The weeks following the murder were filled with cards, visits, phone calls but as the weeks turned into months people just normally go back to their daily life while I am still hurting and in need of those same things - cards, visits and phone calls. The first few weeks I was in shock and although I was hurting I hadn't completely grasped the loss or the loneliness. As the brevity of the event sets in I needed those things more than ever and I am thankful for the friends who have continued to minister to me even to this day. I can only speak about the loss of a child but right after the loss as well as now, it makes me so happy to hear one of my friends talk about my daughter and especially to say her name. It is normal for you to feel like you will upset the hurting friend by not bringing up the loved one or trying to make them think about something else, but the truth is that it is actually comforting to hear someone speak about the loved one. Right after my loss and even more so today, it gives me such joy to hear someone talk about my daughter and especially to say her name. I'm not sure why hearing her name is so comforting but I have talked to several other parents who have also lost a child and they have reported the same thing. It may be that after losing a child, a parent has a fear of the child being forgotten. After losing my daughter there were some things that comforted me and others that actually hurt although they were well meaning. I do feel that after going through that experience I can better minister to others who are going through something similar.
Many people who genuinely want to help the bereaved believe they are helping by becoming "The Grief Police" . These are those people who give unsolicited advice about what to do and what not to do often comes at the bereaved from every which way, each of the advice givers seemingly convinced that they know how this is supposed to be done. “Stay busy, so you wonʼt have time to think about it.” “Go away for the Holidays.” “Donʼt go away for the Holidays.” “Go back to work as soon as you can.” “Donʼt go back to work too early.” “Get rid of everything in the house that reminds you of her.“ "Move out of the house.” "Think of things this way" “You wouldnʼt want her to be alive and still suffering, would you? Be happy sheʼs not suffering anymore.” “Itʼll be OK because God doesnʼt give you any more than you can handle.” “You have another grandbaby.” “That baby wouldnʼt have been normal anyway.” “She’s in a better place.”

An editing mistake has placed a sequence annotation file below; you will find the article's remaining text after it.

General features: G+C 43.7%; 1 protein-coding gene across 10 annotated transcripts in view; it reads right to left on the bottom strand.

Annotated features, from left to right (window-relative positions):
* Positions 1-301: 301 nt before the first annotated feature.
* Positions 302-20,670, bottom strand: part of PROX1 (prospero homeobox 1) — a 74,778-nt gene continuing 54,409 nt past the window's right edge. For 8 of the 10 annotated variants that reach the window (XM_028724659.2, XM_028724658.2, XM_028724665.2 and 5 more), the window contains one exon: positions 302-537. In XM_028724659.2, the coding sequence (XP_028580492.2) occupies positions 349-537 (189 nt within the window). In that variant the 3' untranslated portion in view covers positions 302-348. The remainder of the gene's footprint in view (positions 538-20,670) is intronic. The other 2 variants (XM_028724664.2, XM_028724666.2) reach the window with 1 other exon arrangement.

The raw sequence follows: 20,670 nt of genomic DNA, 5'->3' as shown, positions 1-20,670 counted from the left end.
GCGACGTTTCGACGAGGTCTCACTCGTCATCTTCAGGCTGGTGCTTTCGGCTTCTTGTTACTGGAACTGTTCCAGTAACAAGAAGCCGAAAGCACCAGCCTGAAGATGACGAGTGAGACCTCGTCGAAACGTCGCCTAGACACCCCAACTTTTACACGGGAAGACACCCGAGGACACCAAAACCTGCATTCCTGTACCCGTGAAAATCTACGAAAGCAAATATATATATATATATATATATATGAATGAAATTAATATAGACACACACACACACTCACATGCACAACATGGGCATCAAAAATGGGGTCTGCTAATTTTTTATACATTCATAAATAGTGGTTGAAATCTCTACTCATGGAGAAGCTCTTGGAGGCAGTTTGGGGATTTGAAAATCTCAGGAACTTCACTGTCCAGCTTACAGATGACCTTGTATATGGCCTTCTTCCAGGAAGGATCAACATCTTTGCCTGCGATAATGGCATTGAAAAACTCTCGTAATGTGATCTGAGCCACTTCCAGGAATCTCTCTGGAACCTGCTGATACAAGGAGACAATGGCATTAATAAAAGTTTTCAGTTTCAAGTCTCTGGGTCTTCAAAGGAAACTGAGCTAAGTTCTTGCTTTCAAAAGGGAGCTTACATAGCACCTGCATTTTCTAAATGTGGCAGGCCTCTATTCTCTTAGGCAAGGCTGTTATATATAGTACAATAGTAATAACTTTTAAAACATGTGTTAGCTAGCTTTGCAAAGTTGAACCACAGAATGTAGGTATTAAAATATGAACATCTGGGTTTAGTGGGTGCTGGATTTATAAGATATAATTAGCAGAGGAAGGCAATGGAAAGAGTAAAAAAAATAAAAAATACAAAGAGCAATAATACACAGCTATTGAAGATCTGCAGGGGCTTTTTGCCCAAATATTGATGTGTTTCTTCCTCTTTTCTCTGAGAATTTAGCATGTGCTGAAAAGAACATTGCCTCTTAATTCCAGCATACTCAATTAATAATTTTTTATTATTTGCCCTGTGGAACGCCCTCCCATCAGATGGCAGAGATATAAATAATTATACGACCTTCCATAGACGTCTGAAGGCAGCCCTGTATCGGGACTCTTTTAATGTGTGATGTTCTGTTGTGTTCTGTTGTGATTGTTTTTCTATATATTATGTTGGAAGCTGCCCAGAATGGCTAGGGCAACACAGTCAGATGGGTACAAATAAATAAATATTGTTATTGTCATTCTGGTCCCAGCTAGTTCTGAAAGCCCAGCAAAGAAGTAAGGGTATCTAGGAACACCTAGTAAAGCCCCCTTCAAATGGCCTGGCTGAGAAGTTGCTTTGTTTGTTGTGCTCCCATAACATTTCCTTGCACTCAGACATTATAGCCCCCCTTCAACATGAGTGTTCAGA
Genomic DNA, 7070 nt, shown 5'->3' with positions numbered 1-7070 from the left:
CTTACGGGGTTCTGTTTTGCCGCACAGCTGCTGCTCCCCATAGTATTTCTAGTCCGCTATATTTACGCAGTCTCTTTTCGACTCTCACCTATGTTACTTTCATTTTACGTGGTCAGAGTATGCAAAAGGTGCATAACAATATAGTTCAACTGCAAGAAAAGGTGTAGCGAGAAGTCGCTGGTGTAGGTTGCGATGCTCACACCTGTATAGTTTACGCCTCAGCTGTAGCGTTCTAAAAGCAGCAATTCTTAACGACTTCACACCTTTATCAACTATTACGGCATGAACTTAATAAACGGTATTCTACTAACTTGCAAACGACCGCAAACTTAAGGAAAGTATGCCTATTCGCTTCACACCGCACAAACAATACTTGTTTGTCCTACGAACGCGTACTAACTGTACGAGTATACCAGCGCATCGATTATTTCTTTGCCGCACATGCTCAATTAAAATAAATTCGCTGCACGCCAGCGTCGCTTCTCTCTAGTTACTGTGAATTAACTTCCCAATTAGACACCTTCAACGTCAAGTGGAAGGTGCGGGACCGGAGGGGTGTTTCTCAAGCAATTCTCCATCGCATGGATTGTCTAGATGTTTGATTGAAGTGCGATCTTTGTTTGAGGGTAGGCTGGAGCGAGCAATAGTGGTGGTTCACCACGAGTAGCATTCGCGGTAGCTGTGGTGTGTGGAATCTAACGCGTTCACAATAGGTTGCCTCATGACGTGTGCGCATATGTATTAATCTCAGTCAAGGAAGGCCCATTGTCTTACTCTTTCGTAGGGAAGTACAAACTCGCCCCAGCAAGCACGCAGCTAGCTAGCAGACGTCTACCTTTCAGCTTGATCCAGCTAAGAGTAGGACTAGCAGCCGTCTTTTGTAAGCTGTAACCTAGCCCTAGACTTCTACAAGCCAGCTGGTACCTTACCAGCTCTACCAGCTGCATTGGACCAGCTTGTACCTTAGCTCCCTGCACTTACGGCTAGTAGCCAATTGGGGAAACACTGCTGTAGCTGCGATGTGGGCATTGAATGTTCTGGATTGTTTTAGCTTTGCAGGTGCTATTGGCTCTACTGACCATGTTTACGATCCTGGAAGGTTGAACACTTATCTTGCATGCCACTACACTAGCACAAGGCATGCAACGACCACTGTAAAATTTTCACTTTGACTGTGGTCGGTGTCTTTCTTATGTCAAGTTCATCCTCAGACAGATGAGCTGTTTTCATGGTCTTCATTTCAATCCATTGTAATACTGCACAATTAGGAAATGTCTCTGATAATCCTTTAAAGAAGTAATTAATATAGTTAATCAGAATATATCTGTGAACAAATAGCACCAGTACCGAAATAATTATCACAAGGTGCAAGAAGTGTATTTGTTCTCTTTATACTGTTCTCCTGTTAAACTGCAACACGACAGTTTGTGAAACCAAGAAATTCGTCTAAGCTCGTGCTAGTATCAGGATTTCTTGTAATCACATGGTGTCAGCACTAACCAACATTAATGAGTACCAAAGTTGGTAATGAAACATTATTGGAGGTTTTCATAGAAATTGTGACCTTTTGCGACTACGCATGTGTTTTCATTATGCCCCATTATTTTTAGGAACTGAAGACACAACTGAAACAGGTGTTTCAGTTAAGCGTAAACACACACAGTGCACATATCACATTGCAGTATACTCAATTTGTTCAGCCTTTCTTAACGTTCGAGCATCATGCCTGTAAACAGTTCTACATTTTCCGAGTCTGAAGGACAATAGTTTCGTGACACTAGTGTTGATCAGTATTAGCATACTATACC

What these comments - and many others like them have in common is an underlying message........ if you would just change the way youʼre thinking about this, you wouldnʼt feel so sad, and it wouldnʼt be so bad. The intention may be very well meaning caring that someone is sad and wanting to say something that will make the person feel better. But these kinds of comments rarely if ever make a grieving person feel better. They send the messages that you donʼt understand what theyʼre experiencing and you think theyʼre not thinking about this or doing this the right way. Grieving people typically ﬁnd these comments hurtful and/or annoying, even when they know the person means well.